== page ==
v     The three needs are associated with different sets of work preferences

v     People with a high need for achievement excel in technical fields that require creativity and individual skills

v     People who have a high need for power will do well in jobs where they can control others and be publicly applauded for their accomplishments

v     People with a high need for affiliation prefer work where personal relationships and social approval are important


Now you can talk 


R&C textbook states (R&C p.487) that "The best managers tend to be high in the need for power and low in the need for affiliation". Why?










    Applauded: recognized





3. Frederick Hertzberg proposed that work satisfaction and dissatisfaction arise from two different factors:


v     Lower level needs are usually handled through hygiene factors (factors associated with job dissatisfaction like salary and working conditions)

v     Higher level needs are associated with motivating factors (factors associated with job satisfaction)

v     So, managers should eliminate dissatisfaction, then focus on encouraging motivation



Figure 12.4: Hertzberg’s Two-Factor Theory: Satisfaction Versus Dissatisfaction








    Higher order










    Lower order



12.3 Process perspectives on employee motivation




v     Process perspectives are concerned with the thought processes by which people decide to act

v     Three process perspectives on motivation are equity theory, expectancy theory, and goal-setting theory




    Process perspectives: How it is given

1. Equity theory focuses on employee perceptions as to how fairly they think they are being treated relative to others


v     The central issues of equity theory are inputs (what you think you put into the job), outputs (the rewards you could receive), and comparisons (how your inputs and outputs compare to those of others)

v     Employees that believe they are being treated fairly are more likely to support their organizations than those who perceive inequities

v     Managers need to understand employee perceptions, allow employees to participate in important decisions, and have an appeal process in place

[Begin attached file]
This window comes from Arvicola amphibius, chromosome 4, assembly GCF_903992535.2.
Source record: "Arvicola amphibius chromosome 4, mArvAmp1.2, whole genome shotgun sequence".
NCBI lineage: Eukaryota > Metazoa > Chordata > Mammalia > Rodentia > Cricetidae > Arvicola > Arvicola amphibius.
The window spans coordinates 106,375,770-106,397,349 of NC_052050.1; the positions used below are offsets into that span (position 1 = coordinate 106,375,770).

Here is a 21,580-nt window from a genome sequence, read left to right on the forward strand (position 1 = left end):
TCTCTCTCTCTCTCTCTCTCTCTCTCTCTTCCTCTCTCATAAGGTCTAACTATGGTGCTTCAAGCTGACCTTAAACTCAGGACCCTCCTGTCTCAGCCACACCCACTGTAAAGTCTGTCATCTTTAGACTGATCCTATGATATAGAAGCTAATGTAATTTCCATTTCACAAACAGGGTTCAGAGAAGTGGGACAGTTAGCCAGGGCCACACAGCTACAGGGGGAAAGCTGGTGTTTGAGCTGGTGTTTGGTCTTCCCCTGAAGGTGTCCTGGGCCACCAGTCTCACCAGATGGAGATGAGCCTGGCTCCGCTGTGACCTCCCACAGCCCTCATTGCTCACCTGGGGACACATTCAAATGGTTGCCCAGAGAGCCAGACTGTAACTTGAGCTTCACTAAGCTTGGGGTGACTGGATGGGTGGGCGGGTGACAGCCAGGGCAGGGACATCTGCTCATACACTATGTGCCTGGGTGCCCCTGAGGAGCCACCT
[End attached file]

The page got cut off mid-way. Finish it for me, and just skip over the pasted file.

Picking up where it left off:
Figure 12.6: Equity Theory





    Inputs: time, effort, training


    Outputs: pay, benefits, praise


    Ratio: Outputs/Inputs


Now you can talk


To ensure that there could be a more balanced student body in each tier of high schools, the government used a selection system that favored the male students. What do you think of this system?


2. Victor Vroom’s expectancy theory argues that people are motivated by how much they want something, and how likely they think they are to get it

v     According to expectancy theory, people will do what they can, when they want to

v     Expectancy is the belief that a particular level of effort will lead to a particular level of performance

v     If people believe their efforts matter, they will work harder

v     Instrumentality is the expectation that successful performance of the task will lead to the desired outcome

v     Managers want to know what they will get for successful performance









    Expectancy: Effort ~ Performance



    Instrumentality: Performance ~ reward

v            Valence is the value or importance a worker assigns to the possible outcome or reward

v            For motivation to be high, employees need to score high on all three elements


v            Managers should ask the following questions when they are trying to motivate employees